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Medical Science Is Due for a Software Patch

Kumar, Anoop MD

doi: 10.1097/01.EEM.0000651040.89205.f6
    science. science

    We learned in high school that the human body is made of organs, cells, atoms, and subatomic particles. We used this framework to build on our understanding of the human body in college and medical school. We still use it today as the basis of our understanding of histology, anatomy, physiology, and pathology. This framework forms the foundation of our clinical research and diagnostic and treatment plans.

    It's due, however, for a software patch.

    Physicists have relentlessly continued to investigate the substance of matter over the past decades. Their experiments have demonstrated that the foundation of matter, including that constituting the human body, is not the tiny, solid, ball-like particles we played with in high school but fields of energy. This sounds much more like the exciting premise of a science fiction movie than something that needs to be incorporated into our medical understanding, yet the science and our commitment to our patients call for just that.

    The scientific understanding of matter as something more than tiny, ball-like particles is one of the great breakthroughs in physics, one that happened nearly a century ago. It informs an array of technologies we use every day, including cell phones and lasers. Technological considerations aside, what does it actually mean to say the human body is made from fields? How might that be relevant to clinical medicine?

    Physicists describe a field as something that has a particular value for every point in space. Opinions diverge about what that something is. Some say a field is made of pure information. Some say it is a mental observation, an aspect of the mind itself. Philosophers have chimed in, arguing about the differences between mind and matter and how fields, energy, and information may be woven in with these constructs.

    The physics community is grappling with questions of meaning itself, including the question of whether conditions at the finest scales of matter are so sensitive that the experimenter's mind may be influencing the behavior of matter, a phenomenon known as the observer effect. This is one area of physics research that may find a parallel in medical research, giving us deeper insights into the relationship between the objective body and the subjective mind.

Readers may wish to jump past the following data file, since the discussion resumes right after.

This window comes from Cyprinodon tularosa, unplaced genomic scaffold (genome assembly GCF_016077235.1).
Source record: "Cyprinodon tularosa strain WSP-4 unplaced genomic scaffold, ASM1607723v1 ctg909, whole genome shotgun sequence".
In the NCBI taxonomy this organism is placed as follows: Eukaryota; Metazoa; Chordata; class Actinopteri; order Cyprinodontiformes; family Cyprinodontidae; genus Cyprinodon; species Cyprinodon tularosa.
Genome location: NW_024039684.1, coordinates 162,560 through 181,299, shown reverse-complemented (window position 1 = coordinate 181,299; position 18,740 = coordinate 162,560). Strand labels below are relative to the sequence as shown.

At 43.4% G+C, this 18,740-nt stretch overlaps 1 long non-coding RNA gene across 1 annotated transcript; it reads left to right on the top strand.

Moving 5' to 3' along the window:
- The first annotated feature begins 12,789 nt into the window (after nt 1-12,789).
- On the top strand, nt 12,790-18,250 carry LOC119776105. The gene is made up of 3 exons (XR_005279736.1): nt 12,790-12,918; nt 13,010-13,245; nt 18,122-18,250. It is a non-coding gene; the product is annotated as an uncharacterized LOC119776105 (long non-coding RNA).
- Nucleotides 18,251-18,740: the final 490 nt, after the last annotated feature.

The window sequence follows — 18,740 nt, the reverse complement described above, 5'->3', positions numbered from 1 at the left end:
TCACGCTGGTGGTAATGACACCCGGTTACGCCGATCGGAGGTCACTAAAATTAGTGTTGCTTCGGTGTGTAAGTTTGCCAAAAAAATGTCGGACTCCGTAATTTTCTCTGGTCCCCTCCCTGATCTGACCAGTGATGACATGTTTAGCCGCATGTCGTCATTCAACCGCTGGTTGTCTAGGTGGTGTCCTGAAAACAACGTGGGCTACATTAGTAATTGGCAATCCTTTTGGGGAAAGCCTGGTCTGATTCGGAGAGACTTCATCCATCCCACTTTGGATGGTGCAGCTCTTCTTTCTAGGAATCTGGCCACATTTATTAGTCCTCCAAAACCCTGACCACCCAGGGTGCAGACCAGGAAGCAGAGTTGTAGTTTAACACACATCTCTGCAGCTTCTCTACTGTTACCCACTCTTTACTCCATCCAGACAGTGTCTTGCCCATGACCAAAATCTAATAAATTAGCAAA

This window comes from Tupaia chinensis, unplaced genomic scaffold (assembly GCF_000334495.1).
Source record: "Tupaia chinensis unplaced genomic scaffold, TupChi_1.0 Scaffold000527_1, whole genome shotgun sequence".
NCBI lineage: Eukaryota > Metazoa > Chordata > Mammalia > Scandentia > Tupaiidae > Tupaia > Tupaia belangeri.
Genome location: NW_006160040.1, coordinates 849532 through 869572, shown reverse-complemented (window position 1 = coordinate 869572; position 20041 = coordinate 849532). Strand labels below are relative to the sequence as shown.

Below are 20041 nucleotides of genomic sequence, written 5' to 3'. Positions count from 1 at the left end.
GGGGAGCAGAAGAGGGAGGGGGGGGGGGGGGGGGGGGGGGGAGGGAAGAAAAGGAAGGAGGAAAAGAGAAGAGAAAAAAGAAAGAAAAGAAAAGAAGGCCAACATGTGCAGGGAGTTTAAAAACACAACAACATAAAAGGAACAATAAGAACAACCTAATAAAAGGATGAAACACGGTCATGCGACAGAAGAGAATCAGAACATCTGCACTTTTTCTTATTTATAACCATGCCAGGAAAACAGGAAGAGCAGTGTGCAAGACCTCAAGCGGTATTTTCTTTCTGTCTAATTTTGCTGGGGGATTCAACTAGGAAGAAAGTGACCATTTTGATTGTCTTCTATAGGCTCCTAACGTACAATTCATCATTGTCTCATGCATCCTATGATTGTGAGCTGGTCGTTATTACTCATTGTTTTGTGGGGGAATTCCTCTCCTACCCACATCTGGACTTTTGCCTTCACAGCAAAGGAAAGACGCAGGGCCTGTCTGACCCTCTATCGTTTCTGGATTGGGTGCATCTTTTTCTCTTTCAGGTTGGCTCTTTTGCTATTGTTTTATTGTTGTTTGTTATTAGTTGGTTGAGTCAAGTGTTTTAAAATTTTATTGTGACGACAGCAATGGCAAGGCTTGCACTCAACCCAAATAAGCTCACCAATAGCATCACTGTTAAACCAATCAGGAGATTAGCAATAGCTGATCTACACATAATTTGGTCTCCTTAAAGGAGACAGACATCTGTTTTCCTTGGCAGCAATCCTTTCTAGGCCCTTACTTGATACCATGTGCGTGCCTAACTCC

Niels Bohr, the winner of the 1922 Nobel Prize in Physics, once said, “...I consider those developments in physics during the last decades which have shown how problematical such concepts as ‘objective’ and ‘subjective’ are, a great liberation of thought.”

    All this uncertainty makes it's easy to lose sight of the established facts. So here they are:

    • Almost 100 years ago, physicists demonstrated that the human body is not fundamentally atomic and not fundamentally made up of protons, neutrons, and electrons. Yet today we continue to teach students in high school and medical school that the human body is atomic in nature. This is the outdated basis of modern medicine.
    • The consensus in physics is that all matter, including the human body, is made of fields. Expert physicists and philosophers are divided on what makes up these fields. Leading contenders include energy, information, and the mind.
    • Experiments have blurred the previously distinct line between mind and body.
    • The unspoken and unexamined consensus in medicine has always been that the brain creates the mind. This philosophical position known as materialism is not a scientific conclusion. The science supports the position that the brain and body are experiences within the mind, a philosophical position known as idealism.

    The broader context of idealism has a lot to offer medicine. Most fundamentally, it rejects the vision of the human being as a robot. Through the eyes of today's outdated medical science, patients and doctors are assemblages of small parts, an understanding that lends itself all too easily to sweeping away the human element in medicine. This consideration is central to understanding and addressing the root causes of patient dissatisfaction and the physician burnout rampant in emergency medicine. Idealism rejects the idea of the human being as a machine, but it loses none of the benefit that science has already derived: We can recognize the human being as a living experience and value that the experience can be modeled atomically.

    We need the help of our physicist and philosopher friends to decipher what all this means in the world of clinical medicine. If such a group doesn't already exist, I propose that we form one. (Contact me at ak@redefinehuman.com.) It's time we stepped into our own arena. Our patients are already there, waiting for us.

    Somewhere in the cauldron of medicine, philosophy, and physics, a more complete scientific understanding of the human being is waiting.

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    Dr. Kumaris an emergency physician in the Washington, D.C., metropolitan area. He is the author of Michelangelo's Medicine: How Redefining the Human Body Will Transform Health and Health Care and the upcoming book Is This a Dream? Visit his website atredefinehuman.com, and follow him on Twitter @DrAnoopKumar. He will begin writing a column in the EMN enews called The Mind of Medicine in February. Sign up for the free enews athttp://bit.ly/EMNenews.

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